On 4 August 2020, at 10:00 in the morning, Charbel Matta, a State Security sergeant at Beirut Port, called his aunt Samia and asked if she was upset with him. Surprised, she replied that she would never be. Charbel had been on duty since the previous day and would not finish and return home until the following day.

He was six years old when his mother died of cancer in 2003. His sister, Rafca, was ten. Samia took care of them as if they were her own, even after their father Abdo remarried.

At 18:07, a loud explosion shakes the town of Zouk Mikael. Abdo calls his family to check on them. A few minutes later, the news reports that the explosion was at the port. Samia, who lives in the same building as her brother and his family, calls Charbel several times in vain.

Abdo drives to Beirut with Samia. At around 19:00, they arrive near the port. They run from one gate to another looking for Charbel. His colleagues tell them he was evacuated from the port before the explosion because he had broken his arm when the fire started. However, nobody can confirm the hospital to which he was taken.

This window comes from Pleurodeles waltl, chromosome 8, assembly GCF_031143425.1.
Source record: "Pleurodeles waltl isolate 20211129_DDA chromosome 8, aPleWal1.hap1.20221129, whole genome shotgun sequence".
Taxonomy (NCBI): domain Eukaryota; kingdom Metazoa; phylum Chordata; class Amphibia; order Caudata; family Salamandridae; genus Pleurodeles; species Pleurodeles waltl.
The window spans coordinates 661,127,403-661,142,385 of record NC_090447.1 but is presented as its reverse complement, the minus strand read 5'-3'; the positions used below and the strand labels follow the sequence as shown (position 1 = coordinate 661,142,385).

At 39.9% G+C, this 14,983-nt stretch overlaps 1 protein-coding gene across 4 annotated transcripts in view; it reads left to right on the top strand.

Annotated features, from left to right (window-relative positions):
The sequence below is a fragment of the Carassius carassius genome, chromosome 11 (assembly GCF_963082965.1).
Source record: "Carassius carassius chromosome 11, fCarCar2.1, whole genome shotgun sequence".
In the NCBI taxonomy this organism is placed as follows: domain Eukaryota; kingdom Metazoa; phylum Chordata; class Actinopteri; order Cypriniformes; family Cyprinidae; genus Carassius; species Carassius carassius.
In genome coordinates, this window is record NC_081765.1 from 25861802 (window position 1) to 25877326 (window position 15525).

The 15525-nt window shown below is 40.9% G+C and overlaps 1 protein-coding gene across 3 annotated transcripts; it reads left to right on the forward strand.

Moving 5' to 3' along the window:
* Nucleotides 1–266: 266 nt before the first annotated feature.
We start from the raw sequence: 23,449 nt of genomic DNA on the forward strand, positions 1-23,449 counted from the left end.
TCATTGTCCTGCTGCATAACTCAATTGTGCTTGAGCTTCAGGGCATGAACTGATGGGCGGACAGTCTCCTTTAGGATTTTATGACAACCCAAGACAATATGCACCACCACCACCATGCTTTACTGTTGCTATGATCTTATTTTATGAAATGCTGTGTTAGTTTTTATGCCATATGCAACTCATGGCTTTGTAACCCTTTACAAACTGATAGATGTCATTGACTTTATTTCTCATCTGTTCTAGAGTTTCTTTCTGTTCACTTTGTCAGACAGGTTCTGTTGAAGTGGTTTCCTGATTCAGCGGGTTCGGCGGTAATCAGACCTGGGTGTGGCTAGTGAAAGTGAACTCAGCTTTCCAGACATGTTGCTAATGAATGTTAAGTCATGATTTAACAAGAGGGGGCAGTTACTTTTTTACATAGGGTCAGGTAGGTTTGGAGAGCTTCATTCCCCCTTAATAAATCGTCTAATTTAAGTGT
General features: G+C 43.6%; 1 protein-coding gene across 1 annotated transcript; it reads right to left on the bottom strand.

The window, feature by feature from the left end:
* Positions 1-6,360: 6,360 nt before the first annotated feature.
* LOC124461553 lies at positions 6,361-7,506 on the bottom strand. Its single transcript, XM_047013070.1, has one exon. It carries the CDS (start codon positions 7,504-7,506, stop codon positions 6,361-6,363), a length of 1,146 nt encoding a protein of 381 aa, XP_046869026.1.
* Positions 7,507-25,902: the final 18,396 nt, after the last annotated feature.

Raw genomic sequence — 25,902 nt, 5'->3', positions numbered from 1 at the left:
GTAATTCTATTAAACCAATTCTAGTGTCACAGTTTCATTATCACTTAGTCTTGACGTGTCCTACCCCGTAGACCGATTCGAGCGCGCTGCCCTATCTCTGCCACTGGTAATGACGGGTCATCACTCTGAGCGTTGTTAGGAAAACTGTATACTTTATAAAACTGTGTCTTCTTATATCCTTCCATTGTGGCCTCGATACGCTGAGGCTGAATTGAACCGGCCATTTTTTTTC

For hours, friends and relatives drive around Beirut and its suburbs looking for Charbel in all the hospitals. On the news, an anchor announces that Charbel Matta is alive at the American University Hospital. Abdo and Samia drive back there but cannot get any confirmation.

At dawn, they head back home to freshen up before continuing the search. At 5:45, a State Security officer calls Abdo; they have found Charbel at a hospital in Beirut. He is dead.

On August 5, Charbel was supposed to meet his father early in the morning to buy his first car. Instead, Abdo went to the morgue to look for his body. Two months later, Abdo bought the car Charbel had set his eyes on. He parked it near the building.

“August 4 is a tragedy that ruined our lives. I am living, I act like I am okay, but there are many things that I have stopped doing”, Abdo says.

Following his son’s death, Abdo stopped grilling meat at home. Grilled meat was supposed to be their meal the day before the blast, but they postponed it for Wednesday to celebrate the new car.

At the funeral, Charbel’s colleagues told his family that he was the reason they were still alive. He saved them before he was killed.

Charbel turned 24 five days before the explosion.

A minute of mourning for the victims of the Beirut Port explosion.

04 . 08 . 2020    18 : 08

04 . 08 . 2020 18 : 08